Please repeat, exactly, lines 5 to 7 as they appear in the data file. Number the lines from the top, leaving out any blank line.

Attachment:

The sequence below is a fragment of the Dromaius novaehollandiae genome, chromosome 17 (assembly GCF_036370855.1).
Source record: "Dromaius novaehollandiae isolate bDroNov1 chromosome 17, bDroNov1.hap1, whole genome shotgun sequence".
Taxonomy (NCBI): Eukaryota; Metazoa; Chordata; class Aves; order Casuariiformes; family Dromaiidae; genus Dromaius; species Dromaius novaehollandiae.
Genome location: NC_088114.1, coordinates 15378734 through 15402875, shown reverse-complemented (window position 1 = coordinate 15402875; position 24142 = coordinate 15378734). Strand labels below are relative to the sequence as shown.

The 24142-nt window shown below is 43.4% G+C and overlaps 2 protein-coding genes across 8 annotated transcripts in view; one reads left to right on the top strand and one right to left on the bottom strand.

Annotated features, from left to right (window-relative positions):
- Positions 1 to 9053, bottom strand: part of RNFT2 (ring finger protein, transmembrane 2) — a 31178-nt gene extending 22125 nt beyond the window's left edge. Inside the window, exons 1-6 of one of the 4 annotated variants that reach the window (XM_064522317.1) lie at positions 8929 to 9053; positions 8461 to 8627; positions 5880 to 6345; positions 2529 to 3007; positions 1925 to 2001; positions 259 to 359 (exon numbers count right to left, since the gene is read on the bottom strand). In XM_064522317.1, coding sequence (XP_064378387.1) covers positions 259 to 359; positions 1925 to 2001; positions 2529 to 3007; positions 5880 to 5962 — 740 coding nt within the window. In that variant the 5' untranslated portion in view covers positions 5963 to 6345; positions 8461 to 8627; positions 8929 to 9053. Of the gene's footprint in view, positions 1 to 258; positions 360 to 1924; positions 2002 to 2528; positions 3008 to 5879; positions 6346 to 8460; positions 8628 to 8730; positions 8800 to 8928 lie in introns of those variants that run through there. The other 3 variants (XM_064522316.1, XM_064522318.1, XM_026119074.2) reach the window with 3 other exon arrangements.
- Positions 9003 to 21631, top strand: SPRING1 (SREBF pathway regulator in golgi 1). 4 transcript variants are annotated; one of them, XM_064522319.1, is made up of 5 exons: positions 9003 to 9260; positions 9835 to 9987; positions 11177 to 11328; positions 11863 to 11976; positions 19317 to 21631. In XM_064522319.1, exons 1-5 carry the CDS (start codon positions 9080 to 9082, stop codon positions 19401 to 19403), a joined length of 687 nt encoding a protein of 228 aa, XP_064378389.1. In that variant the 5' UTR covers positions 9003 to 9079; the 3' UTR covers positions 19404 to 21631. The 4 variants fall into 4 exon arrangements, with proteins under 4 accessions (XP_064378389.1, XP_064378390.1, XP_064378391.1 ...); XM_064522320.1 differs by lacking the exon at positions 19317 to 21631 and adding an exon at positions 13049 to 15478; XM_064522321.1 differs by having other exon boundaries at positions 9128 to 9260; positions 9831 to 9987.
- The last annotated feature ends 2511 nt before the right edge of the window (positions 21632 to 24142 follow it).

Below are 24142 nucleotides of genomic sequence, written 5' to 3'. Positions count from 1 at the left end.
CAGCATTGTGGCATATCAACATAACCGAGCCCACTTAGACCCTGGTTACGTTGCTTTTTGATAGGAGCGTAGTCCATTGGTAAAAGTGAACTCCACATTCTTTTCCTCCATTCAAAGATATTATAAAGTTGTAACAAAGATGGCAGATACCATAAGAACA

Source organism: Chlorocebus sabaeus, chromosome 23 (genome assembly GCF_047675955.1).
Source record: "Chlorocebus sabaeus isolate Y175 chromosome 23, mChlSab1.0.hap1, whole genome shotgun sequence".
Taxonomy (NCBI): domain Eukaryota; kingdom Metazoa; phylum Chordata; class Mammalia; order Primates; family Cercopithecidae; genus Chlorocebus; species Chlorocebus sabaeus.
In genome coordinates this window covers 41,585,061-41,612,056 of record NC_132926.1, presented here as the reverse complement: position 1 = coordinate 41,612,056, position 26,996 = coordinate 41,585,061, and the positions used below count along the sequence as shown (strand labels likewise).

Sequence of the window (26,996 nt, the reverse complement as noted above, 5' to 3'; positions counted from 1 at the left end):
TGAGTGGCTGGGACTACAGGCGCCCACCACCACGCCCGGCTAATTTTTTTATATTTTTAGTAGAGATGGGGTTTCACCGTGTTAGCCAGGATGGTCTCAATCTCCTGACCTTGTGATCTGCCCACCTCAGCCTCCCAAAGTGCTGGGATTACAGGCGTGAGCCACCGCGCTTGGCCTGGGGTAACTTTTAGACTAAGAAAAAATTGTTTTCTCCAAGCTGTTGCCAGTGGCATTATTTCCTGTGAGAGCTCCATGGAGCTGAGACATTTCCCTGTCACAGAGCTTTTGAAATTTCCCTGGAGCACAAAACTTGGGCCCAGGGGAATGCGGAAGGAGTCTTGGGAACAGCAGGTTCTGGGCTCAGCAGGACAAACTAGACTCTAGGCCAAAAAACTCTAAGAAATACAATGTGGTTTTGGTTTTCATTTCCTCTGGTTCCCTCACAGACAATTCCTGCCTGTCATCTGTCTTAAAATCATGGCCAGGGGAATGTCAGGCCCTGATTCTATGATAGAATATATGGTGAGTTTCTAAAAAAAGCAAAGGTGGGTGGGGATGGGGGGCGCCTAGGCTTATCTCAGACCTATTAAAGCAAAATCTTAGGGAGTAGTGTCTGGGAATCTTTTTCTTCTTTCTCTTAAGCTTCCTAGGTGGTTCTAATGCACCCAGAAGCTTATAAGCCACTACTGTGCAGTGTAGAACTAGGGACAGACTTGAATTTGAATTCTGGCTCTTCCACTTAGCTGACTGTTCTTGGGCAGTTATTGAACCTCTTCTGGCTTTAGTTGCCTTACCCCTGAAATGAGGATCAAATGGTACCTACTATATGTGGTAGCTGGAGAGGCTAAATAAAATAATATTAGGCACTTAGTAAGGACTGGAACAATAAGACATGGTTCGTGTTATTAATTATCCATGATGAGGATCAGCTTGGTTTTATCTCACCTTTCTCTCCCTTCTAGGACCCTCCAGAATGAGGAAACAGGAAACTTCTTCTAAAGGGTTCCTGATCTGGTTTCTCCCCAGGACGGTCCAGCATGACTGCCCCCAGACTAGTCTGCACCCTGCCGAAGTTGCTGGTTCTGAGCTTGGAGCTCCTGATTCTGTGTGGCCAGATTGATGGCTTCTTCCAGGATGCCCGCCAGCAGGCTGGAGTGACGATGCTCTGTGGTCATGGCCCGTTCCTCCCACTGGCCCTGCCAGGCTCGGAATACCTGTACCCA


The 24142-nt window shown below is 43.4% G+C and overlaps 2 protein-coding genes across 8 annotated transcripts in view; one reads left to right on the top strand and one right to left on the bottom strand.

Annotated features, from left to right (window-relative positions):
- Positions 1 to 9053, bottom strand: part of RNFT2 (ring finger protein, transmembrane 2) — a 31178-nt gene extending 22125 nt beyond the window's left edge. Inside the window, exons 1-6 of one of the 4 annotated variants that reach the window (XM_064522317.1) lie at positions 8929 to 9053; positions 8461 to 8627; positions 5880 to 6345; positions 2529 to 3007; positions 1925 to 2001; positions 259 to 359 (exon numbers count right to left, since the gene is read on the bottom strand). In XM_064522317.1, coding sequence (XP_064378387.1) covers positions 259 to 359; positions 1925 to 2001; positions 2529 to 3007; positions 5880 to 5962 — 740 coding nt within the window. In that variant the 5' untranslated portion in view covers positions 5963 to 6345; positions 8461 to 8627; positions 8929 to 9053. Of the gene's footprint in view, positions 1 to 258; positions 360 to 1924; positions 2002 to 2528; positions 3008 to 5879; positions 6346 to 8460; positions 8628 to 8730; positions 8800 to 8928 lie in introns of those variants that run through there. The other 3 variants (XM_064522316.1, XM_064522318.1, XM_026119074.2) reach the window with 3 other exon arrangements.